Flores "Flo" McGarrell (August 31, 1974 – January 12, 2010) was an American artist, filmmaker, writer and arts administrator. He was raised in Umbertide, Italy and St. Louis, Missouri, United States.
He lived and worked in Roswell, New Mexico, San Francisco, California, Newbury, Vermont and Jacmel, Haiti. He specialized in agri-sculpture - sculpture constructed from recycled and organic material and plants. In Jacmel, he directed a nonprofit arts center called FOSAJ.
McGarrell was born Flora McGarrell to expatriate artist parents in Rome, where his father James McGarrell was the recipient of a Fulbright grant, as well as fellowships from the National Endowment for the Arts, the Guggenheim Foundation, and the Rockefeller Foundation at Bellagio in Italy. His mother, Ann, is a writer, poet and translator. They moved back to America when Flo was 8 years old and now live in Newbury, Vermont. Flo McGarrell received a B.F.A. in Fibers and an M.A. in Digital Arts from the Maryland Institute College of Art, 1992–1998. In 1997 he co-founded Little Big Bang, a non-profit arts organization which performed/exhibited for four years in such diverse venues as the Baltimore Museum of Art, the American Visionary Art Museum, as well as local galleries, festivals, and the streets.
After earning his first master's degree he taught video and electronic arts at the Maryland Institute College of Art, and at the Baltimore School for the Arts. In 2004 he received an M.F.A. in Art and Technology Studies at the School of the Art Institute of Chicago where his hybrid skills in sculpture and digital craft were utilized to create inflatable spaces, with light, sound, and video projection. In 2004, he had a solo exhibition at Lisa Dent Gallery in San Francisco, and in 2007 he was part of the Roswell Artist in Residence Program where he experimented in sustainable living as sculpture.
Since his youth McGarrell was fascinated with Haiti and Haitian culture and in 2008 he took the position of director of the art center FOSAJ in Jacmel, a city famed for its art located on the southern coast of Haiti. FOSAJ was founded in 2003 by a wealthy local family and its mission is to revive the international market for locally made art, which collapsed due to decades of political instability. McGarrell served as director of the center until his death and during his tenure he develop a relationship with local artists and the community. Fosaj board member Regine Boucard said of McGarrell that, "Everybody loved him — the artists, the students, the community. And he sort of understood the Haitians." 
On Tuesday, January 12, 2010, a devastating magnitude 7.0 M earthquake centered approximately 25 kilometres (16 mi) west of Port-au-Prince, leveled buildings throughout Haiti, including the "Peace of Mind" Hotel in Jacmel. McGarrell had just dropped off his godfather in Port-au-Prince and had stopped off at the hotel on his way to the FOSAJ center, where he both lived and worked. He was sitting with a visiting friend and fellow artist, Sue Frame, when the earthquake hit. and was killed as the building collapsed on top of him. He was apparently killed instantly. Frame ran out at the first tremor; McGarrell hesitated briefly, perhaps concerned for his laptop computer.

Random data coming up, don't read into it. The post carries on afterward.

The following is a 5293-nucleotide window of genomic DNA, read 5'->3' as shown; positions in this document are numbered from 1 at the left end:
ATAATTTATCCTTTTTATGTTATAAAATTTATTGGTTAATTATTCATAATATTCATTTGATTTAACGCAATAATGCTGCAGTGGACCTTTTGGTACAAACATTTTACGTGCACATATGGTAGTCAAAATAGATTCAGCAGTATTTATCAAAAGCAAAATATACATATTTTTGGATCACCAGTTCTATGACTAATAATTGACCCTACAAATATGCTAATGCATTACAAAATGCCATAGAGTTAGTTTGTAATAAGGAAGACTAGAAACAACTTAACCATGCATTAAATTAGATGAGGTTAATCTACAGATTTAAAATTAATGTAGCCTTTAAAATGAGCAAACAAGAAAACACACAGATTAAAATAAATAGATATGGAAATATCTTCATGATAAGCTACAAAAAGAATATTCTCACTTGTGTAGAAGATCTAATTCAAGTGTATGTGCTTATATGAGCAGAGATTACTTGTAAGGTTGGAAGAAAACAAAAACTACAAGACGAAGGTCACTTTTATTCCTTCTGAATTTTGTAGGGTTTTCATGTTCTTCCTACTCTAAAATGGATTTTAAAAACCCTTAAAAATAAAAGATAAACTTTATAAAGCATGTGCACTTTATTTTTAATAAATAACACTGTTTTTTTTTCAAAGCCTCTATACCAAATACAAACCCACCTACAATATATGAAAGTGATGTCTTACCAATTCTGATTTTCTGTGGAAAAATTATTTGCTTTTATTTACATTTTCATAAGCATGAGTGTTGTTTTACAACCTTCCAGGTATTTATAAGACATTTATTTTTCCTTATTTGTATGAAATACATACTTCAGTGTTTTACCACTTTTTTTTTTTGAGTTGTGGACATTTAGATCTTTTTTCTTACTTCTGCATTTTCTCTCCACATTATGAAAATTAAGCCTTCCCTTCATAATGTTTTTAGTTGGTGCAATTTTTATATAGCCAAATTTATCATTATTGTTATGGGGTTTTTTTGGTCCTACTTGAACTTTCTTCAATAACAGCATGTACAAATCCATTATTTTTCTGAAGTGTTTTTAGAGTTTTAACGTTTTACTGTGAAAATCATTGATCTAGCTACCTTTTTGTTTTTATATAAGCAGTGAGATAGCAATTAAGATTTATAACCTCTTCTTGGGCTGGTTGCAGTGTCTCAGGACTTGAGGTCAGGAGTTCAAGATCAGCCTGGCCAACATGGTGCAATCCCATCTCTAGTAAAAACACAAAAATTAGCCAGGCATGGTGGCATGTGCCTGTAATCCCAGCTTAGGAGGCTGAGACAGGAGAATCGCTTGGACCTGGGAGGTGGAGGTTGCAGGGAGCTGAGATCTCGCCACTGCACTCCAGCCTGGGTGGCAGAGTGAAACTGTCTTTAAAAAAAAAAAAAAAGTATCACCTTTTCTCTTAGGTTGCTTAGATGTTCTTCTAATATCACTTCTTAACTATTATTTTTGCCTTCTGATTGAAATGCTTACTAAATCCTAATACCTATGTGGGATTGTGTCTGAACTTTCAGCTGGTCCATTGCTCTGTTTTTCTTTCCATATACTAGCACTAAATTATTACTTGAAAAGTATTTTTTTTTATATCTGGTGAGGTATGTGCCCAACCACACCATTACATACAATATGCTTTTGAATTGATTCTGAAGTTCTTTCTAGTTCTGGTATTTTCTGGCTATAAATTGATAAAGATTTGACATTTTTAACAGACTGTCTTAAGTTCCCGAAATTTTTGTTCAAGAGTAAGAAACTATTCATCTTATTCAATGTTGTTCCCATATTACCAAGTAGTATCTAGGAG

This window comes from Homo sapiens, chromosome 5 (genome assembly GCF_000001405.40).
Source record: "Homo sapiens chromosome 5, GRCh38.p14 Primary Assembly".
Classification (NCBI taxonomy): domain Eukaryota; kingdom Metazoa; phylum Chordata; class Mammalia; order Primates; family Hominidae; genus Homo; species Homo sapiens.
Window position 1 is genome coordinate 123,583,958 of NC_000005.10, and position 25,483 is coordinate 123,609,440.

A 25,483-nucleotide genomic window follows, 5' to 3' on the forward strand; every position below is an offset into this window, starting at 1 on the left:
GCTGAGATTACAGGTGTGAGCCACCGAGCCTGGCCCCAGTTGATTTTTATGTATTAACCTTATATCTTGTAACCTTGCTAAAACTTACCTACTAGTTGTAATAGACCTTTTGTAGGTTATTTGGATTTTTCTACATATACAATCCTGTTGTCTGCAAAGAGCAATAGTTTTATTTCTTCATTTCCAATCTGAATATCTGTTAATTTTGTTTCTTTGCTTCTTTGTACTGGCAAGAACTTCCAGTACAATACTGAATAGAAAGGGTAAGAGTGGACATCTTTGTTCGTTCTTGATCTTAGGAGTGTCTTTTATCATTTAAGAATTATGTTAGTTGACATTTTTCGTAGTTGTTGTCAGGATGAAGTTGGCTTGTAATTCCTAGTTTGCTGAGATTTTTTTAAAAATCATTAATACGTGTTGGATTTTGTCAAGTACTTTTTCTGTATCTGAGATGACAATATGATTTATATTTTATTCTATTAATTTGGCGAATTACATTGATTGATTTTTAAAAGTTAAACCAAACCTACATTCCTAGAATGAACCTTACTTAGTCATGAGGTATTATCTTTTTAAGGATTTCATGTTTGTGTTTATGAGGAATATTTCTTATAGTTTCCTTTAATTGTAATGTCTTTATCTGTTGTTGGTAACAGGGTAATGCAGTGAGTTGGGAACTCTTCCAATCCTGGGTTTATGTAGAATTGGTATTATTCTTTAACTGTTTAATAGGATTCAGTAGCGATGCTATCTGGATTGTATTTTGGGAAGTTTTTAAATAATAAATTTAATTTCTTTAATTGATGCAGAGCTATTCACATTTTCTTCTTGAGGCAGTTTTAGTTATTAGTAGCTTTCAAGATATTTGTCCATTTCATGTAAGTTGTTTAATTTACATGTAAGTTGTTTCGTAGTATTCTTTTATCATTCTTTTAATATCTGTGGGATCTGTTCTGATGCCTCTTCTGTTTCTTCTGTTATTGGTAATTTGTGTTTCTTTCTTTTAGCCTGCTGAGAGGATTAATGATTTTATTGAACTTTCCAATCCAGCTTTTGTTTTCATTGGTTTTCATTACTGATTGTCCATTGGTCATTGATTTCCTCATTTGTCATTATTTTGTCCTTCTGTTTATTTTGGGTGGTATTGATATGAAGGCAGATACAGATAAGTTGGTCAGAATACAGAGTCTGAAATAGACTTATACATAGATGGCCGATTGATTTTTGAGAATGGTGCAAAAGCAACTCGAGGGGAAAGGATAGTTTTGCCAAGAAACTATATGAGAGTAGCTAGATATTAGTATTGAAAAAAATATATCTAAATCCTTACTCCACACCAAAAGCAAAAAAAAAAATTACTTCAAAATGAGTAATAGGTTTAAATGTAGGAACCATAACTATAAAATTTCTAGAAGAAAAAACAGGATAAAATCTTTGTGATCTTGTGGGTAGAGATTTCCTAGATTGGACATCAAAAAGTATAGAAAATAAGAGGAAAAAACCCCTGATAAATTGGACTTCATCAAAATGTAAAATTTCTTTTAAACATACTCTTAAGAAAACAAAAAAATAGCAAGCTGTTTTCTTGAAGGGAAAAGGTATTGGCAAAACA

An early interest in metalsmithing over time, developed into a commitment to installation art with a focus on political concerns and ecology. Most of McGarrell's mature work utilized strongly color-coordinated plastics to create interior/exterior spaces, and living plants to create functioning vegetable gardens, also situated indoors and out. McGarrell's installations were created, as much as feasible, from discarded, recycled materials. His gardens functioned from recycled grey water and included hands-on, instructive material on creating compost at home and the artist's own recipes for meals designed from both a nutritional standpoint and their palatability. This teaching material, as well as most of McGarrell's other writing, was distributed freely, in accordance with the artist's dedication to free copyright, or Creative Commons approach to intellectual property.
Assigned to a female gender role at birth, McGarrell identified strongly with androgyny since childhood, and the transgender and queer (or radical queer) community as an adult. He began formally identifying as a male in 2003-04. His transition involved a limited amount of hormone therapy—but no surgery—and was part of an intellectual journey into radical politics which was, in turn, related to the artist's philosophy and output. He described himself as "a total gender mash up (beard, miniskirt, etc.)" and as a "non-passing transperson."
- Micki Leventhal (27 January 2010). "Trans artist Flo McGarrell killed in Haiti quake". Widy City Media Group. Retrieved 27 January 2010.
- Jacques Kelly, "Flores McGarrell, Former MICA student and teacher was leading a Haitian arts center when he was killed in last week's earthquake," Baltimore Sun, January 20, 2010
- McGarrell biodata
- Allen, Greg. "Haiti's Arts City Loses Much But Retains Vision". National Public Radio. Retrieved 2010-01-24.
- "Woman shepherds her best friend, who died in Haiti's earthquake, home to U.S". The Washington Post. 2010-01-21. Retrieved 2010-05-02.
- reporter, Dan Simmons, Tribune. "Artist survives quake, friend killed". chicagotribune.com. Retrieved 2019-04-19.
- Flo McGarrell, "I (Green Heart) Agrisculpture", published handout from the Alliance for the Visual Arts, Lebanon, New Hampshire, Summer, 2009.
- Interview by Georgia Kotretsos, "Inside the Artist's Studio: Flo McGarrell"
- Zagria blogspot.com
- McGarrell's CV
- Dan Simmons, Chicago artist survives earthquake but friend is killed trying to escape hotel, Chicago Tribune, 17 January, 2010.
- "Posthaiti" Blog. January, 2010.
- [Links to 7 articles about Flo McGarrell] https://web.archive.org/web/20100119031719/http://my.saic.edu/news/35068/In-Memory-of-Alumnus-Flores-Flo-McGarrell-.htm